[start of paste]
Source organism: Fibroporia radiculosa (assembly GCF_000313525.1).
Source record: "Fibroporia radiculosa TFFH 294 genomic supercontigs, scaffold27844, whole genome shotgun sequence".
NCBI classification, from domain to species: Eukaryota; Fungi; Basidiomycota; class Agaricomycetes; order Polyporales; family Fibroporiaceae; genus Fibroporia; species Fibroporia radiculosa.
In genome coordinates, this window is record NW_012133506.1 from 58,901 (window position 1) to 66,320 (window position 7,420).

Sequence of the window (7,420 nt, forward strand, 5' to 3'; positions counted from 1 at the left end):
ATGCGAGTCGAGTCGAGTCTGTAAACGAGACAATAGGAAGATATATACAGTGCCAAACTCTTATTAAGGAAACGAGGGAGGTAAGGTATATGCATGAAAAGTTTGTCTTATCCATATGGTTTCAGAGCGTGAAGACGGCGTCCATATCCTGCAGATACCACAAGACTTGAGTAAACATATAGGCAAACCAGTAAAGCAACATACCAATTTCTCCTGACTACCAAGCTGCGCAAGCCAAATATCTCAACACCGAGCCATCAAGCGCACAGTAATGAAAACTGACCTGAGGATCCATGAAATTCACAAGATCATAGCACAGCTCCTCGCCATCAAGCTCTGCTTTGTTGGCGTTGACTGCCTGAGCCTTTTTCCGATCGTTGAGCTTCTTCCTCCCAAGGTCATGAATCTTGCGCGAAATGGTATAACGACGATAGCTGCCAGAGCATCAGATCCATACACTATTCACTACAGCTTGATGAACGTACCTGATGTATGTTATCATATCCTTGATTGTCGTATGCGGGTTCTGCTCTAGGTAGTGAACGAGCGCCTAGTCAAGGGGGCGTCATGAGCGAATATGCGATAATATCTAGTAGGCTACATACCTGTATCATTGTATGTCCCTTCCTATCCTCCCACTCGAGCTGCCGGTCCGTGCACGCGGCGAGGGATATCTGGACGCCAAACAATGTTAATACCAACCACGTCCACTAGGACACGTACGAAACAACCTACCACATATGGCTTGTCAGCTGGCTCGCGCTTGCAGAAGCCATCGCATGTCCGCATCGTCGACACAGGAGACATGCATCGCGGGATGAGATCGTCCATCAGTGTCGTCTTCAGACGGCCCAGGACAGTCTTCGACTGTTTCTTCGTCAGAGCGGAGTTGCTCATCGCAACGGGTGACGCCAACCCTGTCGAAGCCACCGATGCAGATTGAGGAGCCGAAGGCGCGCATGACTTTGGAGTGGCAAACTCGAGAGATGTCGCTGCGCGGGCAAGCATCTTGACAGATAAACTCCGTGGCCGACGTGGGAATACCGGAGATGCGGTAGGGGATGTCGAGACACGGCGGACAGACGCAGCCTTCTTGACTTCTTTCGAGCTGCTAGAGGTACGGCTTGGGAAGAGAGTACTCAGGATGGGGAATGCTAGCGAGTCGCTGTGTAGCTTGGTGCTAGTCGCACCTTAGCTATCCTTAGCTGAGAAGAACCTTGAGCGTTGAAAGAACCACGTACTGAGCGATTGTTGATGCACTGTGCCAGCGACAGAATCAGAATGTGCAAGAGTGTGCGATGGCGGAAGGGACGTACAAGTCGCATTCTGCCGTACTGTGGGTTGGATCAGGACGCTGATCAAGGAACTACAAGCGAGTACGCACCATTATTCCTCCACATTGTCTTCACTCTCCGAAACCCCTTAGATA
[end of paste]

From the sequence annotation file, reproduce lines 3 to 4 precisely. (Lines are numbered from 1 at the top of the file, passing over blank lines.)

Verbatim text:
NCBI classification, from domain to species: Eukaryota; Fungi; Basidiomycota; class Agaricomycetes; order Polyporales; family Fibroporiaceae; genus Fibroporia; species Fibroporia radiculosa.
In genome coordinates, this window is record NW_012133506.1 from 58,901 (window position 1) to 66,320 (window position 7,420).